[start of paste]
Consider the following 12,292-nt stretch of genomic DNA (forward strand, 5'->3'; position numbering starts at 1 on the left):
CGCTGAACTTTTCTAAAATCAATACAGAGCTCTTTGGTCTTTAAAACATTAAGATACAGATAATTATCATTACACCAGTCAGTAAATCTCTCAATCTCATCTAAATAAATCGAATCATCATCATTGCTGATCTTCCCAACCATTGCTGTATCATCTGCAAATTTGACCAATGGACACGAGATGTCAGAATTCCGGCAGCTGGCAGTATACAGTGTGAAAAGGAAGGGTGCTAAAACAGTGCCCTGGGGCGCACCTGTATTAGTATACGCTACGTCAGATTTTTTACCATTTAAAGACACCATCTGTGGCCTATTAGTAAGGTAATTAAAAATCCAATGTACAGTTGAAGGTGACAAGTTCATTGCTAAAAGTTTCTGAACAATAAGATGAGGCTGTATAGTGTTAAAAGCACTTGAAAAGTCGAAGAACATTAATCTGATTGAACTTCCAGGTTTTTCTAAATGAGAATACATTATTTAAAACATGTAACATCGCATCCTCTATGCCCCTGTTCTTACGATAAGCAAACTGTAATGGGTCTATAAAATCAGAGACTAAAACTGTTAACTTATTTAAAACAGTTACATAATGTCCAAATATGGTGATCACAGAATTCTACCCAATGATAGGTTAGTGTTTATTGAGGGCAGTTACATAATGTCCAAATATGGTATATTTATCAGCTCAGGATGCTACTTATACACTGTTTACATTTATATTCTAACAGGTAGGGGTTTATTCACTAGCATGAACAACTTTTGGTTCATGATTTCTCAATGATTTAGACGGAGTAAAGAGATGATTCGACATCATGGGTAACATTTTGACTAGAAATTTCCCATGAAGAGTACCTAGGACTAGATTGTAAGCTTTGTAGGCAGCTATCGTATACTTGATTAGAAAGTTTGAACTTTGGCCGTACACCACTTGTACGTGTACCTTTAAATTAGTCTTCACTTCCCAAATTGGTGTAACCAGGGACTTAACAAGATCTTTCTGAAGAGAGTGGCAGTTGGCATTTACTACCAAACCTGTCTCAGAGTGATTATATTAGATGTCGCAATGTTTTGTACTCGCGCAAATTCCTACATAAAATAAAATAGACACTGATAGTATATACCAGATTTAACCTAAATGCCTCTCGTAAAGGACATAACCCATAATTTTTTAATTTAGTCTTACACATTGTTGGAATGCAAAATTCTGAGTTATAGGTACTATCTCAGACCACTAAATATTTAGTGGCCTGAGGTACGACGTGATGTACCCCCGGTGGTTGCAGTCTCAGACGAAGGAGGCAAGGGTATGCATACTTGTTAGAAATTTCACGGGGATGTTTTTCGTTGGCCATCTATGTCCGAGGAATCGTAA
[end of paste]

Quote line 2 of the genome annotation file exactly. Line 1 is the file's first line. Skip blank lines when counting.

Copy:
CGCTGAACTTTTCTAAAATCAATACAGAGCTCTTTGGTCTTTAAAACATTAAGATACAGATAATTATCATTACACCAGTCAGTAAATCTCTCAATCTCATCTAAATAAATCGAATCATCATCATTGCTGATCTTCCCAACCATTGCTGTATCATCTGCAAATTTGACCAATGGACACGAGATGTCAGAATTCCGGCAGCTGGCAGTATACAGTGTGAAAAGGAAGGGTGCTAAAACAGTGCCCTGGGGCGCACCTGTATTAGTATACGCTACGTCAGATTTTTTACCATTTAAAGACACCATCTGTGGCCTATTAGTAAGGTAATTAAAAATCCAATGTACAGTTGAAGGTGACAAGTTCATTGCTAAAAGTTTCTGAACAATAAGATGAGGCTGTATAGTGTTAAAAGCACTTGAAAAGTCGAAGAACATTAATCTGATTGAACTTCCAGGTTTTTCTAAATGAGAATACATTATTTAAAACATGTAACATCGCATCCTCTATGCCCCTGTTCTTACGATAAGCAAACTGTAATGGGTCTATAAAATCAGAGACTAAAACTGTTAACTTATTTAAAACAGTTACATAATGTCCAAATATGGTGATCACAGAATTCTACCCAATGATAGGTTAGTGTTTATTGAGGGCAGTTACATAATGTCCAAATATGGTATATTTATCAGCTCAGGATGCTACTTATACACTGTTTACATTTATATTCTAACAGGTAGGGGTTTATTCACTAGCATGAACAACTTTTGGTTCATGATTTCTCAATGATTTAGACGGAGTAAAGAGATGATTCGACATCATGGGTAACATTTTGACTAGAAATTTCCCATGAAGAGTACCTAGGACTAGATTGTAAGCTTTGTAGGCAGCTATCGTATACTTGATTAGAAAGTTTGAACTTTGGCCGTACACCACTTGTACGTGTACCTTTAAATTAGTCTTCACTTCCCAAATTGGTGTAACCAGGGACTTAACAAGATCTTTCTGAAGAGAGTGGCAGTTGGCATTTACTACCAAACCTGTCTCAGAGTGATTATATTAGATGTCGCAATGTTTTGTACTCGCGCAAATTCCTACATAAAATAAAATAGACACTGATAGTATATACCAGATTTAACCTAAATGCCTCTCGTAAAGGACATAACCCATAATTTTTTAATTTAGTCTTACACATTGTTGGAATGCAAAATTCTGAGTTATAGGTACTATCTCAGACCACTAAATATTTAGTGGCCTGAGGTACGACGTGATGTACCCCCGGTGGTTGCAGTCTCAGACGAAGGAGGCAAGGGTATGCATACTTGTTAGAAATTTCACGGGGATGTTTTTCGTTGGCCATCTATGTCCGAGGAATCGTAA